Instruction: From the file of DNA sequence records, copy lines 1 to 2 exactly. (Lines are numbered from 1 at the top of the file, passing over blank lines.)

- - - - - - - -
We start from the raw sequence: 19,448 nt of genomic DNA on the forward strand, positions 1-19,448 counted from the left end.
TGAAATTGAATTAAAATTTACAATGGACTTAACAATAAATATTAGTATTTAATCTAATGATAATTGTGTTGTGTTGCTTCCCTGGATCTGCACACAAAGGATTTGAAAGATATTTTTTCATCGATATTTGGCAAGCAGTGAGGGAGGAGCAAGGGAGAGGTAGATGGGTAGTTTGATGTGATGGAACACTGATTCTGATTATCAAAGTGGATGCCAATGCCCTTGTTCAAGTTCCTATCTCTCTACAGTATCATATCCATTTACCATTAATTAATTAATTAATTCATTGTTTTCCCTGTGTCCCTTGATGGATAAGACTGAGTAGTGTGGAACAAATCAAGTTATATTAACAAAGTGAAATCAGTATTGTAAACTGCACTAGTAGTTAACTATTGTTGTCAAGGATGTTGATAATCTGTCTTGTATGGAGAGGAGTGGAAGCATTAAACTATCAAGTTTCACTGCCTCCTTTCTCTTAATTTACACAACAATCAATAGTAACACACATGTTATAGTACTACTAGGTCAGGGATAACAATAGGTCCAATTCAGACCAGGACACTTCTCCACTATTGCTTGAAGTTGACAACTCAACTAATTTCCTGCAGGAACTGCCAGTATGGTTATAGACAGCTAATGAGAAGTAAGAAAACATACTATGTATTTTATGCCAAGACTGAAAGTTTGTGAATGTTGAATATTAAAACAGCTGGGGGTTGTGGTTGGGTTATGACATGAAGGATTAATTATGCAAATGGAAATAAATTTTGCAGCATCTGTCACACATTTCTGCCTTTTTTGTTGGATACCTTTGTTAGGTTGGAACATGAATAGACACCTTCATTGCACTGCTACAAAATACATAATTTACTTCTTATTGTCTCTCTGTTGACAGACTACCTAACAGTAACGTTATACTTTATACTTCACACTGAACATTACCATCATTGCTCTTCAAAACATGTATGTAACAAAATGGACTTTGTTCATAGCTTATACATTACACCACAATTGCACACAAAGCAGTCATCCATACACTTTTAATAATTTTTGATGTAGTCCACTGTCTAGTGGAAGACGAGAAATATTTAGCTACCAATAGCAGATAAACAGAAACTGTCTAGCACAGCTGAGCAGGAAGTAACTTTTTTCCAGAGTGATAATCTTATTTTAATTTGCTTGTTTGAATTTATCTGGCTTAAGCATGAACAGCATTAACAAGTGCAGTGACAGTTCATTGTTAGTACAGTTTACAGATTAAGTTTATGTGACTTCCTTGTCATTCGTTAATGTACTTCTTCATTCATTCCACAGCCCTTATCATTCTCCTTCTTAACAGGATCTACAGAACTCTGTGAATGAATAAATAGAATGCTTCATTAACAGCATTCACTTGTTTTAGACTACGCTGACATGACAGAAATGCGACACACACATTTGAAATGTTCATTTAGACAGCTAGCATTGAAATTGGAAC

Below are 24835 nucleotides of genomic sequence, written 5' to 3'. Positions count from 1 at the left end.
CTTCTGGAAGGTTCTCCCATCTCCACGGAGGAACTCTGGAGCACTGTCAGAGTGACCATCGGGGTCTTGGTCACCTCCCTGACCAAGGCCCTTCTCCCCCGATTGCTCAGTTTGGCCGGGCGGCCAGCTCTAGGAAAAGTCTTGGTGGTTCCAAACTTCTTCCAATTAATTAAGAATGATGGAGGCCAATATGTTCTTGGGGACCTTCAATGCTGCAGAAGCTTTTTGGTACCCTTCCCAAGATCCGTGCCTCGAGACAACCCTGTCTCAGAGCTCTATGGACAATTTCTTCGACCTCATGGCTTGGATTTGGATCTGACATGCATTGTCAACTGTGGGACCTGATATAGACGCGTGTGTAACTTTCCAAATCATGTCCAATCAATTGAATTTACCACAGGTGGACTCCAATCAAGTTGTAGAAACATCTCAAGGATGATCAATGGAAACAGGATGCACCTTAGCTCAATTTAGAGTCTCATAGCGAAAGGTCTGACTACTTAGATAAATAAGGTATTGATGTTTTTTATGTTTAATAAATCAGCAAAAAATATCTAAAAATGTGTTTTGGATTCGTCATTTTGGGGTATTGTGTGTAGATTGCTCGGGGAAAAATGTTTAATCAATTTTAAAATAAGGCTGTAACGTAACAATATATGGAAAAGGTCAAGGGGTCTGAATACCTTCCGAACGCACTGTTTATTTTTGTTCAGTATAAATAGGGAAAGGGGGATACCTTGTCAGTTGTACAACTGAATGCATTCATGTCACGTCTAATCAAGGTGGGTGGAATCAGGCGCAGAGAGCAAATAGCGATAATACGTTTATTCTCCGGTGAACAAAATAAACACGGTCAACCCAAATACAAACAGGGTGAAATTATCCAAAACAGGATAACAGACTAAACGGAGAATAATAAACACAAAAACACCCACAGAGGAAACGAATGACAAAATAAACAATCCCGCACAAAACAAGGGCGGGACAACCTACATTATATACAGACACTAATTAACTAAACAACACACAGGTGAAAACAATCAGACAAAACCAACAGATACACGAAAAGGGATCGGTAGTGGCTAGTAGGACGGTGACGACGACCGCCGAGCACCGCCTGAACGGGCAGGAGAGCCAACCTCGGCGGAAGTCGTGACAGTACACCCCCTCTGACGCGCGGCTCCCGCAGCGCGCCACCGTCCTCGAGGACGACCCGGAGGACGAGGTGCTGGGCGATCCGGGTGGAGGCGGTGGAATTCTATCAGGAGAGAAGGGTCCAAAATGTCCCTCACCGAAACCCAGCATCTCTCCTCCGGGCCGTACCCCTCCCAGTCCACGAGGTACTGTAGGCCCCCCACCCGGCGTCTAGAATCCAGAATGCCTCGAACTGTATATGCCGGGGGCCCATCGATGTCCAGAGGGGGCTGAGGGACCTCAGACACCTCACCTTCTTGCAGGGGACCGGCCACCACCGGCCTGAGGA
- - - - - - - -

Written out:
We start from the raw sequence: 19,448 nt of genomic DNA on the forward strand, positions 1-19,448 counted from the left end.
TGAAATTGAATTAAAATTTACAATGGACTTAACAATAAATATTAGTATTTAATCTAATGATAATTGTGTTGTGTTGCTTCCCTGGATCTGCACACAAAGGATTTGAAAGATATTTTTTCATCGATATTTGGCAAGCAGTGAGGGAGGAGCAAGGGAGAGGTAGATGGGTAGTTTGATGTGATGGAACACTGATTCTGATTATCAAAGTGGATGCCAATGCCCTTGTTCAAGTTCCTATCTCTCTACAGTATCATATCCATTTACCATTAATTAATTAATTAATTCATTGTTTTCCCTGTGTCCCTTGATGGATAAGACTGAGTAGTGTGGAACAAATCAAGTTATATTAACAAAGTGAAATCAGTATTGTAAACTGCACTAGTAGTTAACTATTGTTGTCAAGGATGTTGATAATCTGTCTTGTATGGAGAGGAGTGGAAGCATTAAACTATCAAGTTTCACTGCCTCCTTTCTCTTAATTTACACAACAATCAATAGTAACACACATGTTATAGTACTACTAGGTCAGGGATAACAATAGGTCCAATTCAGACCAGGACACTTCTCCACTATTGCTTGAAGTTGACAACTCAACTAATTTCCTGCAGGAACTGCCAGTATGGTTATAGACAGCTAATGAGAAGTAAGAAAACATACTATGTATTTTATGCCAAGACTGAAAGTTTGTGAATGTTGAATATTAAAACAGCTGGGGGTTGTGGTTGGGTTATGACATGAAGGATTAATTATGCAAATGGAAATAAATTTTGCAGCATCTGTCACACATTTCTGCCTTTTTTGTTGGATACCTTTGTTAGGTTGGAACATGAATAGACACCTTCATTGCACTGCTACAAAATACATAATTTACTTCTTATTGTCTCTCTGTTGACAGACTACCTAACAGTAACGTTATACTTTATACTTCACACTGAACATTACCATCATTGCTCTTCAAAACATGTATGTAACAAAATGGACTTTGTTCATAGCTTATACATTACACCACAATTGCACACAAAGCAGTCATCCATACACTTTTAATAATTTTTGATGTAGTCCACTGTCTAGTGGAAGACGAGAAATATTTAGCTACCAATAGCAGATAAACAGAAACTGTCTAGCACAGCTGAGCAGGAAGTAACTTTTTTCCAGAGTGATAATCTTATTTTAATTTGCTTGTTTGAATTTATCTGGCTTAAGCATGAACAGCATTAACAAGTGCAGTGACAGTTCATTGTTAGTACAGTTTACAGATTAAGTTTATGTGACTTCCTTGTCATTCGTTAATGTACTTCTTCATTCATTCCACAGCCCTTATCATTCTCCTTCTTAACAGGATCTACAGAACTCTGTGAATGAATAAATAGAATGCTTCATTAACAGCATTCACTTGTTTTAGACTACGCTGACATGACAGAAATGCGACACACACATTTGAAATGTTCATTTAGACAGCTAGCATTGAAATTGGAAC